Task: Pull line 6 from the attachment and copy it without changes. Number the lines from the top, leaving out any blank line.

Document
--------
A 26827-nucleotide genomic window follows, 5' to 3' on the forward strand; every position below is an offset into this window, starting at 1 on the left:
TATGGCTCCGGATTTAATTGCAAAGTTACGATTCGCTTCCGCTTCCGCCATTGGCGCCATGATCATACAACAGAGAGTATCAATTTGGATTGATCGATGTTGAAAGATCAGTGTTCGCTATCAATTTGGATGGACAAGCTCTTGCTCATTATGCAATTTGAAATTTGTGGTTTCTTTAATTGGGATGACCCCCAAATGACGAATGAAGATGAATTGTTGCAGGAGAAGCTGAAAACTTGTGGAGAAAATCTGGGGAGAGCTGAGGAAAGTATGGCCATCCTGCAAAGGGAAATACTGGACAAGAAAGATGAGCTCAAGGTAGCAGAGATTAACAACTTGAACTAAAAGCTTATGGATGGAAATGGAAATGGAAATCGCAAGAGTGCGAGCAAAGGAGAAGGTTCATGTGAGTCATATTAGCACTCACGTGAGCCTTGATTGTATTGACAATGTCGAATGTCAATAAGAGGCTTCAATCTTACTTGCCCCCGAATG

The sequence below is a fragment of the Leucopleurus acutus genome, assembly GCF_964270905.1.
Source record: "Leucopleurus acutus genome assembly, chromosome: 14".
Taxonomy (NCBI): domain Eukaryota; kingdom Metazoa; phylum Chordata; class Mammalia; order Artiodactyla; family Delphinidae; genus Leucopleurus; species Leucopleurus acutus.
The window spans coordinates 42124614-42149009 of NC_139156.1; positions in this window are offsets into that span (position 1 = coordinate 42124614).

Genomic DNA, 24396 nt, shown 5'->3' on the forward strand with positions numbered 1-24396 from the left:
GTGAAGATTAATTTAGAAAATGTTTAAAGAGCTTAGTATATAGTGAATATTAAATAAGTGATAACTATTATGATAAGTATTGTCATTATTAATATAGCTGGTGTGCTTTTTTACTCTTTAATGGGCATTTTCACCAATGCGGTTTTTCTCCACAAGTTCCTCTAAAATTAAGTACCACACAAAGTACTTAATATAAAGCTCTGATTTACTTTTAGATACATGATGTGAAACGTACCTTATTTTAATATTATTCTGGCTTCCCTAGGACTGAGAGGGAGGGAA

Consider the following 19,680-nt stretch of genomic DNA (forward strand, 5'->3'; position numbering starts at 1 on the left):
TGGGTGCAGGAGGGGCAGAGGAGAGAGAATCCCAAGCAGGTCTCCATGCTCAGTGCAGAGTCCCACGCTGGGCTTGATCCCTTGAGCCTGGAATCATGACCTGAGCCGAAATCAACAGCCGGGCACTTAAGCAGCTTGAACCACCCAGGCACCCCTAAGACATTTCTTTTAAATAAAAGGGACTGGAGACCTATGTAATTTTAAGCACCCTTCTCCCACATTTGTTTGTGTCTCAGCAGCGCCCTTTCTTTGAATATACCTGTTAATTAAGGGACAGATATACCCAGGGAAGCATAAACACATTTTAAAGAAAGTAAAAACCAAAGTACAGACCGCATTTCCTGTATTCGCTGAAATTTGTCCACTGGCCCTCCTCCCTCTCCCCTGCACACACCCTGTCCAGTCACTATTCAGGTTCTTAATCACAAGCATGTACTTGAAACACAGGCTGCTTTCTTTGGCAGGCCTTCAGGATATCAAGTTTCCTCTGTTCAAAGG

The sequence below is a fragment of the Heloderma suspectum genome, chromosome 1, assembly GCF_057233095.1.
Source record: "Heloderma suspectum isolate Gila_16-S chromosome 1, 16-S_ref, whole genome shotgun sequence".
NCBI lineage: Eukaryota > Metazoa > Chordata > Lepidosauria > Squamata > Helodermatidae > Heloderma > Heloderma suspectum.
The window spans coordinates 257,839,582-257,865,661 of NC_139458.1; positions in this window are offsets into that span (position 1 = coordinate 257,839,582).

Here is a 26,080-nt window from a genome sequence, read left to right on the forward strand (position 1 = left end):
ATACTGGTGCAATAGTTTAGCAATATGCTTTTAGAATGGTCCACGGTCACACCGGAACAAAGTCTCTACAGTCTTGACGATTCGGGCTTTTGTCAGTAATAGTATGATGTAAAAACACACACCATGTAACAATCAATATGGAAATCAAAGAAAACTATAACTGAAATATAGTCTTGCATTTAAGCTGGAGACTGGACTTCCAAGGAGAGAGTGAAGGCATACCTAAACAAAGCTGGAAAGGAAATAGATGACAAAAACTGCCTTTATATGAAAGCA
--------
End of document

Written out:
The window spans coordinates 42124614-42149009 of NC_139156.1; positions in this window are offsets into that span (position 1 = coordinate 42124614).